Since broadcast traffic is typically used in many networks (because broadcast traffic is used by automatic address assignment protocols, and perhaps also some neighbor discovery methods), this is a pretty important concept for network technicians to be aware of. Some network traffic is likely to communicate using a network address that is intended to be used for broadcast traffic. More details about this “broadcast traffic” are available in the section about broadcast addresses.

Anycast addresses look like unicast

RFC 4291 section 2.6: “Anycast Addresses” notes, “Anycast addresses are allocated from the unicast address space, using any of the defined unicast address formats. Thus, anycast addresses are syntactically indistinguishable from unicast addresses.” What this means is that the term “anycast address” refers to how the address is being used. If a list of addresses is being looked at, it is impossible to identify that any specific address in the list is anycast, and not unicast, just by looking at the address. Anycast addresses look just like unicast addresses.

So, unlike IPv4 broadcast addresses that fit certain patterns, or multicast addresses that fit within certain address ranges, there are no patterns to the numbers that will indicate that an address is an anycast address.

Addresses that are being used for unicast transmission are called unicast addresses. Addresses that are unused are also classified as unicast addresses. Anycast addresses are addresses that are used for anycast communications. So an address is not an “anycast address” until someone starts to use the address for anycast communications. Until someone starts using an address as an anycast address, the address is a unicast address.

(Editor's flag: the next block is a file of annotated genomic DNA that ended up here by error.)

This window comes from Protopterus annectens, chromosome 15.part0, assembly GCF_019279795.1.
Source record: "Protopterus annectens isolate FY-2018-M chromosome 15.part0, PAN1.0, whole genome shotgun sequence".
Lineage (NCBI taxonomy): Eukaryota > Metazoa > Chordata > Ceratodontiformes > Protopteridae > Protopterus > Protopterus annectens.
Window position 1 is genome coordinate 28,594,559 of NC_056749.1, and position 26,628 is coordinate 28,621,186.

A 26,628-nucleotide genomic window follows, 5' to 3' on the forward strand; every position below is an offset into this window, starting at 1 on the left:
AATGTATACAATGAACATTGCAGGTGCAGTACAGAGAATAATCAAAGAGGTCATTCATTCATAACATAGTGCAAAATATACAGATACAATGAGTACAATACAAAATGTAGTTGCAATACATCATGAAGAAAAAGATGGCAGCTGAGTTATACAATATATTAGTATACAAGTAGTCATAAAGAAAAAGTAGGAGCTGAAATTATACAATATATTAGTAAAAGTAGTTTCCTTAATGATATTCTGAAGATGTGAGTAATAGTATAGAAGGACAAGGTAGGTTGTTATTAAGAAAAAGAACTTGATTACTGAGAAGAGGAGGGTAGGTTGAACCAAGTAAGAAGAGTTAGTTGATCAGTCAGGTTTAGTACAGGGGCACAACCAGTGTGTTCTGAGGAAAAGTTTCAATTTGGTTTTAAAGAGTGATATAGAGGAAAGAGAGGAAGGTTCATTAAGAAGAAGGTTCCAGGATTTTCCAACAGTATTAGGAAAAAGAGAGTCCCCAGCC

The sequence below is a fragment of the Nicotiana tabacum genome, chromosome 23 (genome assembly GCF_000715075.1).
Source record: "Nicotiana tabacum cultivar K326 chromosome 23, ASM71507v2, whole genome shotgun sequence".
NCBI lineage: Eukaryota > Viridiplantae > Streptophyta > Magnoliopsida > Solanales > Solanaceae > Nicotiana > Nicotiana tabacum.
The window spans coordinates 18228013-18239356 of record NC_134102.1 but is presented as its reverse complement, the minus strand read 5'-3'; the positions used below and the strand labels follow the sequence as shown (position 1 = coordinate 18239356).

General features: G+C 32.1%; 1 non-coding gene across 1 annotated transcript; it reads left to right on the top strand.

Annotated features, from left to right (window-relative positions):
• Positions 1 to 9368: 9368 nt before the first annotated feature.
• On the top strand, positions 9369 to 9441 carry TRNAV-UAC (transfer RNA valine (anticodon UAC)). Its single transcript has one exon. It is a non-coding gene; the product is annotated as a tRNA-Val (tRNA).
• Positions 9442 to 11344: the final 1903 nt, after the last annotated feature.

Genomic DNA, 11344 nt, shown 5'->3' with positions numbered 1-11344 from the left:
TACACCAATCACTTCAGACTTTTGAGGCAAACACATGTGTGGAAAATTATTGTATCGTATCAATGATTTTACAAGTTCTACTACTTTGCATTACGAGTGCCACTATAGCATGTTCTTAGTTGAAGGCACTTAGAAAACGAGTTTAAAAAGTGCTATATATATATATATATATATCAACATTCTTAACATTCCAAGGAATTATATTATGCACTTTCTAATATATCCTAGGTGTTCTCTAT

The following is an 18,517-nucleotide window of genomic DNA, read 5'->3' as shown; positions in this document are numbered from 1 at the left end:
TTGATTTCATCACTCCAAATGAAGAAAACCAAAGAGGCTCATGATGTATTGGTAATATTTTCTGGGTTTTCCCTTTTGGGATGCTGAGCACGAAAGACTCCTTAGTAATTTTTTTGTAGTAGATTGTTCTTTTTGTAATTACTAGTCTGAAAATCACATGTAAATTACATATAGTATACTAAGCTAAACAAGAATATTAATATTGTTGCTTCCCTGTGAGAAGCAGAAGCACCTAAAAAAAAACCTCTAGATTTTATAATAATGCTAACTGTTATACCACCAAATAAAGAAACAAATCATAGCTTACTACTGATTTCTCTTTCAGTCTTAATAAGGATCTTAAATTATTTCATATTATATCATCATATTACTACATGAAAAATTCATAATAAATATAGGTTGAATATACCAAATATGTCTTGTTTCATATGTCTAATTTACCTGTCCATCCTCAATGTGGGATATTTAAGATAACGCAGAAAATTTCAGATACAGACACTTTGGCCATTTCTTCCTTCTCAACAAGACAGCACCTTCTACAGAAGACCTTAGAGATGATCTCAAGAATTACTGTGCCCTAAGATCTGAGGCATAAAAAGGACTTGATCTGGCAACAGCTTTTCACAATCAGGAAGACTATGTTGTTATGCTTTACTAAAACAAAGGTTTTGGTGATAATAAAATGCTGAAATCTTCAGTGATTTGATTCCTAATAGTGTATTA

After discussing what an anycast address looks like, the next sentence from RFC 4291 section 2.6 describes one way that an “anycast address” is made: “When a unicast address is assigned to more than one interface”, then the address is effectively “an anycast address”. This requires special configuration by the computers that have the NIC which is using the anycast address.

So, anycast refers to how an address is being used, and does not refer to any sort of numeric patterns in an IPv6 address.

Is it unicast?

Note: This is an extra section for people interested in technical standards, and who wish to be very precise with their usage of terminology. (This is beyond the scope of a basic tutorial.)

Clearly, addresses which are “multicast” addresses are not “unicast”. For some other addresses, there may be less clarity about whether they are officially “unicast” addresses.

Is Loopback Unicast?

Some people may consider loopback to be unicast, since there is just a single destination. That may be true. RFC 4291 section 2.4 clearly indicates that IPv6 ::1 is not part of IPv6 “Global Unicast”. However, that same section also indicates that “Link-Local unicast” is not part of the IPv6 “Global Unicast” group, so IPv6 “Global Unicast” does not contain absolutely all unicast addresses. The way that loopback is handled does seem to fit the definition of IPv6 “Unicast” that is provided in the second paragraph (which is the paragraph titled “Unicast”) of RFC 4291 section 2.

Is Anycast Unicast?

RFC 4291 keeps referring to anycast in addition to unicast, so this seems to imply that anycast addresses are not considered to be unicast addresses. This is especially implied by the second paragraph of RFC 4291 section 2.6 which says that assigning a unicast address to multiple NICs results in “turning it into an anycast address”, although that doesn't specify whether it stops being unicast. The way that the RFC was written seems to indicate that anycast addresses are a different category than unicast, so anycat addresses are not unicast. This conclusion is largely based on observation rather than a clearly defined statement that is being quoted.